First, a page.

Mohamed Saleh, the director of the Egyptology unit of the museum, described the museum's thematic displays, beginning with one on the physical environment depicting the River Nile, valleys, swamps, deserts and oases. The second theme will be kingship and the state, featuring traditions, building activities and wars in various dynasties. The third will display Pharaonic religion as practiced under the Pharaoh Akhenaten during the Amarna Period. A final display will portray the daily lives of the Ancient Egyptians, their sports, games, music, arts and crafts as well as their cultural and social norms.

The museum will be equipped to cope with a large number of visitors, which experts estimate will reach as many as three million annually. It will also serve as a fully-computerised information centre for Egyptologists. A training centre will also be created where short courses will be given to Egyptologists, museum curators and conservationists. Specialised courses for IT specialists will also be held. In addition, extensive restaurant and shopping facilities are being planned.

In the first phase of the museum design competition, from 7 May to 17 August, 2002, a nine-member jury of architects, Egyptologists and museologists from Egypt, the United Kingdom, Mexico, Italy, France and Korea selected 20 designs out of a total of 1,557 submissions from 83 countries.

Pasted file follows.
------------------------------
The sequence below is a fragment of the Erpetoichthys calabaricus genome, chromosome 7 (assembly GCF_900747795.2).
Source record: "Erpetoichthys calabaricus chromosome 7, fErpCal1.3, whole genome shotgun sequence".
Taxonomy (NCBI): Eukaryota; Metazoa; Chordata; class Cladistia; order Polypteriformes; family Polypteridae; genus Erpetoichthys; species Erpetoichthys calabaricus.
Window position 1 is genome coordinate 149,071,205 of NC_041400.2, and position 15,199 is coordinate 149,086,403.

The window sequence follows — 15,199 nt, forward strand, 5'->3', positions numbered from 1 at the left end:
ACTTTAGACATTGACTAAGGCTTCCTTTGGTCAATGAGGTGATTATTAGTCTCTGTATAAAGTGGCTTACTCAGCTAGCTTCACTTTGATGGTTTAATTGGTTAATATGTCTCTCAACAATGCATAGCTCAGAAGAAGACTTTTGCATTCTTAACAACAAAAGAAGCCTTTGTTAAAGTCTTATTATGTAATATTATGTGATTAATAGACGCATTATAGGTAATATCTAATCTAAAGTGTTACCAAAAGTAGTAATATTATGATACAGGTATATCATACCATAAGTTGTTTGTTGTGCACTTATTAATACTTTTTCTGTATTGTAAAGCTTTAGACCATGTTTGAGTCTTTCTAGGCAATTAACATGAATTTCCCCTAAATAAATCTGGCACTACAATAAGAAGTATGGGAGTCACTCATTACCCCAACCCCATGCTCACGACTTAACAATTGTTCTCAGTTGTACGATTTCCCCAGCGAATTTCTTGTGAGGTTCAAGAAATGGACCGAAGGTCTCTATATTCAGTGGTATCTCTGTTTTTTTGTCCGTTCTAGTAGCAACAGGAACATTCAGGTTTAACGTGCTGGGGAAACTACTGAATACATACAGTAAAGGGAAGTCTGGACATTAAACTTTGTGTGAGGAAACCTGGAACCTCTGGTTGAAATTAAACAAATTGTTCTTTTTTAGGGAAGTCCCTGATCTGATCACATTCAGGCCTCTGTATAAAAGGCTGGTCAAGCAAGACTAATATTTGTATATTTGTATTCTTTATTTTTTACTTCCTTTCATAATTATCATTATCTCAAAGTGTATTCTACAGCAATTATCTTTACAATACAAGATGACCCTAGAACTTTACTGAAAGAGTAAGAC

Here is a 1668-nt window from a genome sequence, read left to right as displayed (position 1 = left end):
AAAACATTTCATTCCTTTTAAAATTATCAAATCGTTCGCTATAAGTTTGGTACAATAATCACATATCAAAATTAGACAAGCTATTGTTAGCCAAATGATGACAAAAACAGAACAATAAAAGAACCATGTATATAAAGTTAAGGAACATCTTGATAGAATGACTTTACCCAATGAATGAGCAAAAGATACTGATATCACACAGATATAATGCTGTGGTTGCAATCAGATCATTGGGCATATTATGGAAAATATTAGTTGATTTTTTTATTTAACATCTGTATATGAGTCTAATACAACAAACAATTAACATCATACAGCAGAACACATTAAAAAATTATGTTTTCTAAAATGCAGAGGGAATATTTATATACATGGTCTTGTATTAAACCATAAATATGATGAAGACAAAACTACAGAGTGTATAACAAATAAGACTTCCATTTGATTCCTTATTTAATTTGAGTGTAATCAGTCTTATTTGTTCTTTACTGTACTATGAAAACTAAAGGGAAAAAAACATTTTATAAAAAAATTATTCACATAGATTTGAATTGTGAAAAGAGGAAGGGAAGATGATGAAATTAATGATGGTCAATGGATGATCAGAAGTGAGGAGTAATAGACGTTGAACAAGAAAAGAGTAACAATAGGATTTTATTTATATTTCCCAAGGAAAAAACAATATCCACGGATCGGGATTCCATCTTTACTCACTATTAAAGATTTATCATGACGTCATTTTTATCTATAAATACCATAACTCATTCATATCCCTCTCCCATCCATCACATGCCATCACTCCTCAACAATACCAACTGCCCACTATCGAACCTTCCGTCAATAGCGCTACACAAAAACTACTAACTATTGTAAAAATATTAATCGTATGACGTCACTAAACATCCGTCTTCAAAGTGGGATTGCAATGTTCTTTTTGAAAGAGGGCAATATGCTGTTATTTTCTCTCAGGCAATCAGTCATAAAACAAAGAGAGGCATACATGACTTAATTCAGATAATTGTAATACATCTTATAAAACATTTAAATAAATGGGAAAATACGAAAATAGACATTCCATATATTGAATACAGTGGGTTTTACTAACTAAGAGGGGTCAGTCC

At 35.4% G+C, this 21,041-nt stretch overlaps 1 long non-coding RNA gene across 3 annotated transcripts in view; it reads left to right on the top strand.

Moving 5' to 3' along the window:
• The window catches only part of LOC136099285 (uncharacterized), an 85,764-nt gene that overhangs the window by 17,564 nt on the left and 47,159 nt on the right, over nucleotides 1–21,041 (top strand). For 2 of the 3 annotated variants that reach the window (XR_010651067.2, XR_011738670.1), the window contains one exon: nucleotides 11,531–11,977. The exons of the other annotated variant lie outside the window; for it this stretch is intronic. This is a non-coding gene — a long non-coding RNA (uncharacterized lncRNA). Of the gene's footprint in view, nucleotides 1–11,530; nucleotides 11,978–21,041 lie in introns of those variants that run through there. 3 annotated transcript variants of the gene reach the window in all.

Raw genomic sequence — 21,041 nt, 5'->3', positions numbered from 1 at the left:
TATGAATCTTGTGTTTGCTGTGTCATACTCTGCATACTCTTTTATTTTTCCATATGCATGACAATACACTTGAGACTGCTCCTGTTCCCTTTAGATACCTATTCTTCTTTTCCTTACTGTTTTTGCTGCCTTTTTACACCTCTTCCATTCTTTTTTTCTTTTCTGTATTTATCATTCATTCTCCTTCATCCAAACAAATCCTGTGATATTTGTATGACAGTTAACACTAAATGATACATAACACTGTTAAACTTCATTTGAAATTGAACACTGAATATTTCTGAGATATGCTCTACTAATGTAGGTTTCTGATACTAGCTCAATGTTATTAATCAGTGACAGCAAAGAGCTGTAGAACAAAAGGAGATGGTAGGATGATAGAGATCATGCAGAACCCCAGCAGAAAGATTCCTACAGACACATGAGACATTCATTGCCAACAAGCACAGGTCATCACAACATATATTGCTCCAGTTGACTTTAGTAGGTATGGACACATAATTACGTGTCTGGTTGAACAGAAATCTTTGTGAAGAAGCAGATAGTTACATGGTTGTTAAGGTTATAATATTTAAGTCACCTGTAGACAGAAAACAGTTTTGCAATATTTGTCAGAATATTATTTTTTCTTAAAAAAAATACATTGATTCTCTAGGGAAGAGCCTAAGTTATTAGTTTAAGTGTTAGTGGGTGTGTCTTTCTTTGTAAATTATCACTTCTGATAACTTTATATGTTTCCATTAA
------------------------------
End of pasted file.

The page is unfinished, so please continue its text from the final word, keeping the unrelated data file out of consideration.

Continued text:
In the second phase, from 17 December, 2002 to 17 March, 2003, the competing designs were narrowed down to six contenders. The jury convened from 27 April to 2 May, when submissions from Ireland, Austria and Italy were chosen as final contestants. Finally, on Tuesday, 9 June, the results were announced -- Ireland was the winner.

The first prize of $250,000 went to Peng. Austrian architect Helmut Swiczinsky took second place, receiving $150,000, and the Italian Renato Rizzi came in third and received $100,000.

The construction of the museum will cost $350 million and will be financed through international grants and soft loans, a fund provided by Egypt's Supreme Council of Antiquities, as well as through an international fundraising campaign led by World Bank experts. During the press conference convened to announce the results of the competition, Hosni explained that World Bank President James Wolfensohn visited the site of the new museum two months ago and it is "the largest museum in the world to date". Wolfensohn called for international support for the project and said that the World Bank would be willing to cooperate with the Ministry of Culture in developing financial resources and offering technical expertise.

Meanwhile, the Arab Development Fund has offered an initial grant of $1 million. Hosni said that the museum will be able to recover its construction costs within 12 years if, as he anticipates, 15,000 people visit the museum each day.

The Grand Museum will do far more than merely exhibit artefacts. Through new activities and services employing the latest advances in the field of museology, the museum will contribute to the development of tourism in Egypt and meet the varied tastes and needs of visitors from around the world to promote learning about Ancient Egypt. In these ways, it will boost Egypt's cultural image both nationally and internationally.

Fuente: © Copyright Al-Ahram Weekly
Enlace: http://weekly.ahram.org.eg/2003/642/he1.htm

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The ancients come home